This is the most common, widely used front suspension system in cars today. It is a very simple and effective design that uses a strut-type spring and shock absorber that work as a team that will pivot on a single ball joint. This system was popularized in British Fords in the 1950s, then adopted by BMW (1962) and Porsche (1963). Later, this space-efficient system became widespread with the growing popularity of front-wheel drive.
One problem with this system is that once the spring or the top plate becomes worn, the driver of a car with this system may hear a loud "clonk" noise at full lock (i.e. steering wheel turned to the extreme left or extreme right positions), as the strut's spring jumps back into place. This noise is often confused with CV-joint knock.
Several independent suspension designs have featured transverse leaf springs. Most applications used multi-leaf steel springs, although more recent designs have used fiber reinforced plastic (FRP, typically fibers are fiberglass) springs. In addition to spring type (multi-leaf steel, FRP), a distinction can be drawn between systems where the spring also acts as a locating link and those where the spring only acts as a spring member.
The AC Cobra is an example of a transverse, multi-leaf steel spring suspension that uses the leaf spring as the upper suspension arm. Alternatively, the 1963 Corvette's rear suspension is an example where the transverse leaf spring is used only as a ride spring. In both examples, the leaf spring is centrally mounted, preventing displacement of the wheel on one side from affecting the wheel on the other side.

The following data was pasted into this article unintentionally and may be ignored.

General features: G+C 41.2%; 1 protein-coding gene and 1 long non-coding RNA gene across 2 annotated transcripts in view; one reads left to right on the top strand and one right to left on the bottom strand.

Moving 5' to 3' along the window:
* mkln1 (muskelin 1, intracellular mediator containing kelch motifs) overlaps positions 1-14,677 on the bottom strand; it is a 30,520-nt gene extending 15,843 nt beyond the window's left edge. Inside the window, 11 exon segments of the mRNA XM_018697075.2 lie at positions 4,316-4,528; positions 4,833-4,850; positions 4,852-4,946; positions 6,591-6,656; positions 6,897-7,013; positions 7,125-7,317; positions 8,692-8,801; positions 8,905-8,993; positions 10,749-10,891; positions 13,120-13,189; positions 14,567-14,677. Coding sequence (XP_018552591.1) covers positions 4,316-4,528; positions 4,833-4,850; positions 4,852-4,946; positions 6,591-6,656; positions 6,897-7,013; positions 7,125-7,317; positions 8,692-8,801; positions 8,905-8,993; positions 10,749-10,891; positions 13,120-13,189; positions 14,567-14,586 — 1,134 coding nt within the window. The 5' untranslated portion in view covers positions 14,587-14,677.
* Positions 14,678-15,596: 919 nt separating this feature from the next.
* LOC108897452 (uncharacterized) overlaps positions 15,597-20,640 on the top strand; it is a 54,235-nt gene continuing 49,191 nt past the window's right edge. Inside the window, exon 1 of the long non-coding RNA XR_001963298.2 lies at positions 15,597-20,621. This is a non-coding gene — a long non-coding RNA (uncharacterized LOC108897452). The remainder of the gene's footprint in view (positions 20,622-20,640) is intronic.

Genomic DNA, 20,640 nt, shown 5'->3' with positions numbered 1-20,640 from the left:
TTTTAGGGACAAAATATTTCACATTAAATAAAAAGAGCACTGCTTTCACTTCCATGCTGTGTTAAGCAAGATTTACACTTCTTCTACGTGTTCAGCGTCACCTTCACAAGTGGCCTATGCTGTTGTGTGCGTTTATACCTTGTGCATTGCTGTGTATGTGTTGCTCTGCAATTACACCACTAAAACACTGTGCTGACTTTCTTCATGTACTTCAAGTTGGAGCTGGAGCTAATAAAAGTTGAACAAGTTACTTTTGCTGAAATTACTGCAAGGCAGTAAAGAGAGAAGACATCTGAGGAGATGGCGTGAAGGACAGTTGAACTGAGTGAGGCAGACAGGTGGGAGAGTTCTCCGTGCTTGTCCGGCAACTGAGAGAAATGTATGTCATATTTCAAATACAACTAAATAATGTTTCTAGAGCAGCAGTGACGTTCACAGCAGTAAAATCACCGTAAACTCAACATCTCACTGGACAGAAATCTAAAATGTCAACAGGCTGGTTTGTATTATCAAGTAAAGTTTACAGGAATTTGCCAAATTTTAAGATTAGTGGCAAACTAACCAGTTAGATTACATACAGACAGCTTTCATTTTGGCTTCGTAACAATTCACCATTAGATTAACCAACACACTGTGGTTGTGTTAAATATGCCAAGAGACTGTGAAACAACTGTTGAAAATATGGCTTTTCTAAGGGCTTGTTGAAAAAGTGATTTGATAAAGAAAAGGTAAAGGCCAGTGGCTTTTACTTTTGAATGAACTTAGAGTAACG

In 1981, General Motors pioneered the use of a FRP plastic transverse leaf spring on the third-generation Corvette. As in the examples above, the spring used a single, central mount which isolated the left and right movements. The FRP spring reduced weight and eliminated the inner leaf friction as compared to the multi-leaf metal spring which was standard on the car.
Rather than centrally mounting the transverse leaf spring and thus isolating the left and right sides of the springs, some manufacturers, starting with Fiat used two widely spaced spring mounts. This was first used on the front of the 1955 Fiat 600 and later at the rear on the Fiat 128. The spring is allowed to pivot inside of the mounts which allows the displacement of the spring on one side to affect the other side. This mechanical communication between the left and right sides of the suspension results in an effect similar to that of an anti-roll bar. Chevrolet Corvettes, starting with the 4th generation in 1984 have combined the dual pivot mounts with FRP leaf springs.
The transverse leaf spring is not used as commonly as it was earlier. It is very rare on modern cars, the Corvette and a few Volvo models being examples. In the past it was more widely used in many Triumphs. The Herald, Vitesse, Spitfire, and GT6 all used a rear transverse leaf spring, as well as the 1995-98 Volvo 960/S90/V90 and a rare Swedish sports car incorporating the Volvo 960 rear suspension called the JC Indigo (Longhurst 4).
Note that this type of suspension should not be confused with earlier, rigid axle applications such as those used on early Ford cars.
- McLellan, Dave (2002). Corvette from the Inside. Cambridge, MA: Bentley Publishers. pp. 86–87. ISBN 0-8376-0859-7.
- Lamm, Michael (1983). The Newest Corvette. Corvette from A to Z-51 (1st ed.). Lamm-Morada Publishing. p. 44. ISBN 978-0932128041. Archived from the original on 2012-02-06.
- Stoklosa, Alexander. "10 Things You Need to Know About the 2016 Volvo XC90". Car and Driver. Retrieved 2015-08-01.
- Arvinmertitor Inc. "Independent Suspension for Off-highway Use." LexisNexis Academic.
- "independent suspension." Dictionary.com's 21st Century Lexicon. Dictionary.com, LLC. 14 Nov. 2011. <Dictionary.com
- Pintado, Publio, and Miguel-Angel Castell. "Independent Suspension." Vehicle System Dynamics 31.3 (1999): 137-55. EBSCO Host. Web. 14 Nov. 2011.